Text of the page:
A review of inorganic UV filters zinc oxide and titanium dioxide.
Photodermatology, photoimmunology & photomedicine
Photoprotection has become integral in the prevention of keratinocyte cancer and photoaging. Organic ultraviolet (UV) filters such as oxybenzone and octinoxate have become controversial due to their potential impact on the environmental and their potential human health risks. As such, inorganic UV filters, zinc oxide (ZnO) and titanium dioxide (TiO2 ), have become paramount in discussions about photoprotection. ZnO and TiO2 are used in sunscreens as nanoparticles, which denotes a size <100 nm. The smaller size of these mineral particles increases their cosmetic acceptability by users as they are much less visible after application. ZnO has a broad UVA-UVB absorption curve, while TiO2 provides better UVB protection. Overall, the human health risks with inorganic filters are extremely low given a lack of percutaneous absorption; however, there is potential risk when exposed via inhalation, prompting recommendations against spray sunscreen products with nanoparticles. At this time, the known risk to the environment is low though the risk stratification may evolve with increasing usage of these filters and higher environmental concentrations. The continued practice of photoprotection is critical. The public should be counseled to seek shade, use photoprotective clothing including hats and glasses in addition to sunscreens on sun-exposed skin. For those concerned about emerging evidence of environmental impact of organic UV filters, based on current evidence, ZnO and TiO2 -containing sunscreens are safe alternatives.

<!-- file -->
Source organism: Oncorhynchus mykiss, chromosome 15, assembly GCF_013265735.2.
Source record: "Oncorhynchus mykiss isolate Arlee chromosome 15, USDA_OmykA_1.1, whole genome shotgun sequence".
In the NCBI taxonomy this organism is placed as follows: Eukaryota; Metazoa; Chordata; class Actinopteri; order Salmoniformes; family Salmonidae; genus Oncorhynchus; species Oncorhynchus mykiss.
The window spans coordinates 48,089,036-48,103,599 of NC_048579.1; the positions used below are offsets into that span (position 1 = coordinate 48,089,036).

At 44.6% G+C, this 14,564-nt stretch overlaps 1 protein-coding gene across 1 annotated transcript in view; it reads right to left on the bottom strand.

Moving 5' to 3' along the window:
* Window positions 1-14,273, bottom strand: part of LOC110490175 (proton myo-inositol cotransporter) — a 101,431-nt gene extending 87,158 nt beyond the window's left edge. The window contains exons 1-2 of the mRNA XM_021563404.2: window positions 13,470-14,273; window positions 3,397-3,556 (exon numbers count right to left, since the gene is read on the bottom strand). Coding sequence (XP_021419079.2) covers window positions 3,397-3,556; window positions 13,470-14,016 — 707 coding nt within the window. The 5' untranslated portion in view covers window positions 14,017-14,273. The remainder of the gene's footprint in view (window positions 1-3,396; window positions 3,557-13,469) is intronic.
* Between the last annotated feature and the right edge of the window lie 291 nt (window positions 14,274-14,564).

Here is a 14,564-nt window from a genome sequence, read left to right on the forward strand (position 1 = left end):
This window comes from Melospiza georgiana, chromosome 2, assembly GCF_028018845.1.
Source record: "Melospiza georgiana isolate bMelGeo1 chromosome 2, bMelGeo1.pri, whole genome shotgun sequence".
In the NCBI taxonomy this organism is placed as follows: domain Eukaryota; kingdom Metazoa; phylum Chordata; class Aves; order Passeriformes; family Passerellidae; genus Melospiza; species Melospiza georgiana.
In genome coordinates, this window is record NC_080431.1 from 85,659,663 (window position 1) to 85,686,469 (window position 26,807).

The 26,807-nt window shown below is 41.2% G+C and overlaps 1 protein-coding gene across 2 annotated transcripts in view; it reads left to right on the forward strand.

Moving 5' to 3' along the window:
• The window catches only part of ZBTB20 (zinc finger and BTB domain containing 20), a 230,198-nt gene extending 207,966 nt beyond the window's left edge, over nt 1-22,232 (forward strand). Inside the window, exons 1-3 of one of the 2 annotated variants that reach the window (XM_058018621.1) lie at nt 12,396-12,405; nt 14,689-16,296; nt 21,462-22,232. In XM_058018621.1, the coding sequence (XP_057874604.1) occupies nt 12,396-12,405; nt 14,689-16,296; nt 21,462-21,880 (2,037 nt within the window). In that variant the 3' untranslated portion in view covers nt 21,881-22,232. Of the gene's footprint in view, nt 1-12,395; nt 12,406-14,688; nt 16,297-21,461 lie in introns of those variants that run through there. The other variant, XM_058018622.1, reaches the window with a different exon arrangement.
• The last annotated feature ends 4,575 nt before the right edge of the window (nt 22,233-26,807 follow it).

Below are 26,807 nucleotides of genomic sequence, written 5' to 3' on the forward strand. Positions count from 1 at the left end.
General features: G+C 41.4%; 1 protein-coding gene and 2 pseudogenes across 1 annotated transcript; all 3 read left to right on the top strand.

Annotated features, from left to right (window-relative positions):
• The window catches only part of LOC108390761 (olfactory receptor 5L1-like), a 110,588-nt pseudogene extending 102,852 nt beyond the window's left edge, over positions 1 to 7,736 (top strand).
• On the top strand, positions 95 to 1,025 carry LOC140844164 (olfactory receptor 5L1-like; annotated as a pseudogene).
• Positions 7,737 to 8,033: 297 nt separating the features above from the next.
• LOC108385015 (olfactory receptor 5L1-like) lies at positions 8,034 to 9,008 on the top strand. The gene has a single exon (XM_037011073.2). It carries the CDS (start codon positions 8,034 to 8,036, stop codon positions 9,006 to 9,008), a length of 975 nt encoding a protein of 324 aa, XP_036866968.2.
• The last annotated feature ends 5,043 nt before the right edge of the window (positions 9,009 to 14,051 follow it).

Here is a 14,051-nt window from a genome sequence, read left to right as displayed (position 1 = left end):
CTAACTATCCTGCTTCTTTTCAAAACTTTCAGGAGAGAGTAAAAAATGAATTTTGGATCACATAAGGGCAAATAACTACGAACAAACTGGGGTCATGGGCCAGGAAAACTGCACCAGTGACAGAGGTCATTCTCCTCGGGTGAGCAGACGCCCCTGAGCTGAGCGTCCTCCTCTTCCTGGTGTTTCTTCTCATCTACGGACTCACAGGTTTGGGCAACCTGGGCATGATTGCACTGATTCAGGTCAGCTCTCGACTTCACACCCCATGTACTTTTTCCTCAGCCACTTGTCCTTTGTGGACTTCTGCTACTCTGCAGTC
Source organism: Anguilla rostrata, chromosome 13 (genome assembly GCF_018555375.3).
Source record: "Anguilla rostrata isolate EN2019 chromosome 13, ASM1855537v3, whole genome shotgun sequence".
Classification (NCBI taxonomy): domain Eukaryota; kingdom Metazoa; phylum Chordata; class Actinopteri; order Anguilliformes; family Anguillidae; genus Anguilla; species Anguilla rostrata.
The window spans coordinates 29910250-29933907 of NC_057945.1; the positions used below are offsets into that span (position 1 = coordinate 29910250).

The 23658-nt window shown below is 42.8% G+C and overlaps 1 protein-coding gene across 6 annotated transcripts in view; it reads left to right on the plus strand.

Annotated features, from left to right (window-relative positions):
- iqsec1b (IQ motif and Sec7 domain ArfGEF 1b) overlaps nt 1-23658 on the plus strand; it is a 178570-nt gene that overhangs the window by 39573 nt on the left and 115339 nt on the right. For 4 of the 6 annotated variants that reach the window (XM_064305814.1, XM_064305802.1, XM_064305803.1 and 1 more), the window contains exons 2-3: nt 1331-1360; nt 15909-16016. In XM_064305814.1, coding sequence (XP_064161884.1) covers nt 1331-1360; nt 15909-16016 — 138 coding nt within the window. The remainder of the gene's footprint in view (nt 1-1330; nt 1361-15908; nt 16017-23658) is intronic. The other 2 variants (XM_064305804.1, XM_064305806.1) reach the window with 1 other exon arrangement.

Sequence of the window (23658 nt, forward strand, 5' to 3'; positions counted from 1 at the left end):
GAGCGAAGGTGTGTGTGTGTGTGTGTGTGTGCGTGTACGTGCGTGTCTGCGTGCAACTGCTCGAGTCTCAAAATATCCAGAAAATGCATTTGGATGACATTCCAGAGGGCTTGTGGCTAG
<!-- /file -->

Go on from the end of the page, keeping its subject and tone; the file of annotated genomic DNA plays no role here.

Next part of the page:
ePub ahead of print